The chief question here is, whether ל after ערב introduces him for whom or with whom one becomes surety. Elsewhere ערב (R. רב, whence also ארב, nectere, to twist close and compact) with the accusative of the person means to become surety for any one, to represent him as a surety, Proverbs 11:15; Proverbs 20:16 (Proverbs 27:13), Genesis 43:9; Genesis 44:33 (as with the accusative of the matter, to pledge anything, to deposit it as a pledge, Jeremiah 30:21; Nehemiah 5:3, equals שׂים, Arab. waḍ'a, Job 17:3); and to become surety with any one is expressed, Genesis 17:18, by ערב לפני. The phrase ערב ל is not elsewhere met with, and is thus questionable. If we look to Proverbs 6:3, the רע (רעה) mentioned there cannot possibly be the creditor with whom one has become surety, for so impetuous and urgent an application to him would be both purposeless and unbecoming. But if he is meant for whom one has become surety, then certainly לרעך is also to be understood of the same person, and ל is thus dat. commodi; similar to this is the Targumic ערבוּתא על, suretyship for any one, Proverbs 17:18; Proverbs 22:26. But is the זר, 1b, distinguished from רעך, the stranger with whom one has become surety? The parallels Proverbs 11:15; Proverbs 20:16, where זר denotes the person whom one represents, show that in both lines one and the same person is meant; זר is in the Proverbs equivalent to אחר, each different from the person in the discourse, Proverbs 5:17; Proverbs 27:2 - thus, like רעך, denotes not the friend, but generally him to whom one stands in any kind of relation, even a very external one, in a word, the fellow-creatures or neighbours, Proverbs 24:28 (cf. the Arab. sahbk and ḳarynk, which are used as vaguely and superficially). It is further a question, whether we have to explain 1b: if thou hast given thine hand to another, or for another. Here also we are without evidence from the usage of the language; for the phrase תּקע כּף, or merely תּקע, appears to be used of striking the hand in suretyship where it elsewhere occurs without any further addition, Proverbs 17:18; Proverbs 22:26; Proverbs 11:15; however, Job 17:3, נתקע ליד appears the same: to strike into the hand of any one, i.e., to give to him the hand-stroke. From this passage Hitzig concludes that the surety gave the hand-stroke, without doubt in the presence of witnesses, first of all of the creditor, to the debtor, as a sign that he stood for him. But this idea is unnatural, and the "without doubt" melts into air. He on whose hand the stroke falls is always the person to whom one gives suretyship, and confirms it by the hand-stroke. Job also, l.c., means to say: who else but Thou, O Lord, could give to me a pledge, viz., of my innocence? If now the זר, v. 1b, is, as we have shown, not the creditor,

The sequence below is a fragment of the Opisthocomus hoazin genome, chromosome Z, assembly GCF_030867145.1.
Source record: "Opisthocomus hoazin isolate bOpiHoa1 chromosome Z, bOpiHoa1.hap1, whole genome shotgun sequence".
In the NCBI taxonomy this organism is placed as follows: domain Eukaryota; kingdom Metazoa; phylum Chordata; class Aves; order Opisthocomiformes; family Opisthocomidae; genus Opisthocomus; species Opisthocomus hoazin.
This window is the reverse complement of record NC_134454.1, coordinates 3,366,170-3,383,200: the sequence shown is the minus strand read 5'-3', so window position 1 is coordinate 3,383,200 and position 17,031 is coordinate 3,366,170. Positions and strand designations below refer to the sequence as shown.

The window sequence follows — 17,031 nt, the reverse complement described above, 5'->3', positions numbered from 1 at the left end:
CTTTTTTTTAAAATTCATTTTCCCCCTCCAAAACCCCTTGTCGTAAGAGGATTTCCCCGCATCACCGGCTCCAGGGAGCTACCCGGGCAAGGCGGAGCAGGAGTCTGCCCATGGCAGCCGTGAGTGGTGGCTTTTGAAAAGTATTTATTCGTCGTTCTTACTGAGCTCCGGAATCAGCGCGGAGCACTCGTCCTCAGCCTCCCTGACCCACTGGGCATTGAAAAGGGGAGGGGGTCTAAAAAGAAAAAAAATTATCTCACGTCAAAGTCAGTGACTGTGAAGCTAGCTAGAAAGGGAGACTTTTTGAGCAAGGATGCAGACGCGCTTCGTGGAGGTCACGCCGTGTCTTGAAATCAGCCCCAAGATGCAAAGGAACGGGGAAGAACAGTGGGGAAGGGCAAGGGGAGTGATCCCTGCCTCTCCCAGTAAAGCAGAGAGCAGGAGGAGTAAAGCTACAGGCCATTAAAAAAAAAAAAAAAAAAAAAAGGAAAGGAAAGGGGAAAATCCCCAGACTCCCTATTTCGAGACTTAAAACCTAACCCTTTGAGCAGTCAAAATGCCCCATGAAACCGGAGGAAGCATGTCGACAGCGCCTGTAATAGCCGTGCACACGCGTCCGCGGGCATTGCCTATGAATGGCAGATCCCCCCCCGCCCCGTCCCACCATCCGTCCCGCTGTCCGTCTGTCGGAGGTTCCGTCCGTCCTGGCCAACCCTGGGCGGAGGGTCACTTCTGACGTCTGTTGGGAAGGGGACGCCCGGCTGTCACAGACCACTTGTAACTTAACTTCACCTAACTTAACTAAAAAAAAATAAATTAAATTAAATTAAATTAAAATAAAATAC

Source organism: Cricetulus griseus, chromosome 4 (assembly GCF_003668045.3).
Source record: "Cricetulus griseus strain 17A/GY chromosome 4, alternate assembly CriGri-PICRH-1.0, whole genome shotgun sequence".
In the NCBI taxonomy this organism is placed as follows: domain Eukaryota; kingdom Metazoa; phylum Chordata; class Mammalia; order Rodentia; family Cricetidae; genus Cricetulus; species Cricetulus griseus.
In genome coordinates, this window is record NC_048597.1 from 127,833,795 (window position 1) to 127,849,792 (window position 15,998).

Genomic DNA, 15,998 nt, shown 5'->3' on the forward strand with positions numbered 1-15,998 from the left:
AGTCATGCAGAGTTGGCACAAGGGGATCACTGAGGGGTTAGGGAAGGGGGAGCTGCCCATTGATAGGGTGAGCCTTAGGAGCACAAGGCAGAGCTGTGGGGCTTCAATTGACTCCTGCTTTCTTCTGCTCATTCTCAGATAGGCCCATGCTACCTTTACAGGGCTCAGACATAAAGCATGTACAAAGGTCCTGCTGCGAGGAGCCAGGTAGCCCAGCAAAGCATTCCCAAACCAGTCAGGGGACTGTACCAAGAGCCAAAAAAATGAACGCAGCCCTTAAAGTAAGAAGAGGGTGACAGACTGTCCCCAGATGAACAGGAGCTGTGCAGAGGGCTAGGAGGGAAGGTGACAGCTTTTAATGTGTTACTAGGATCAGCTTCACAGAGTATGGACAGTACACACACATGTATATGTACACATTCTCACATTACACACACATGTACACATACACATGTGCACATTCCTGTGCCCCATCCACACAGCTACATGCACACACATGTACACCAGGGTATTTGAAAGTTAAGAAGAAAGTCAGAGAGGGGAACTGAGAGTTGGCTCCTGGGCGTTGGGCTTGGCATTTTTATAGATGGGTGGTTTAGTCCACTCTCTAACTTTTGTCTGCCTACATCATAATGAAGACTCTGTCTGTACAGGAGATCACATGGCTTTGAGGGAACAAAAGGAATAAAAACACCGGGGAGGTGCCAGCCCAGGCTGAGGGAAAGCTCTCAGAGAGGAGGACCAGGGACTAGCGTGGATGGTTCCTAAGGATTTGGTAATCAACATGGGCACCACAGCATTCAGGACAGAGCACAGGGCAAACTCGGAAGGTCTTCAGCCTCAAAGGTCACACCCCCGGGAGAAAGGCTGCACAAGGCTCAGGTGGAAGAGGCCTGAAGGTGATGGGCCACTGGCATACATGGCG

(Note: A translation by R. Joseph Joel of Fulda, 1787, whose autograph MS Baer possesses, renders the passage not badly thus: - "My son, if thou hast become surety for thy friend, and hast given the hand to another, then thou art bound by thy word, held by thy promise. Yet do what I say to thee, my son: Be at pains as soon as thou canst to get free, otherwise thou art in the power of thy friend; shun no trouble, be urgent with thy friend.")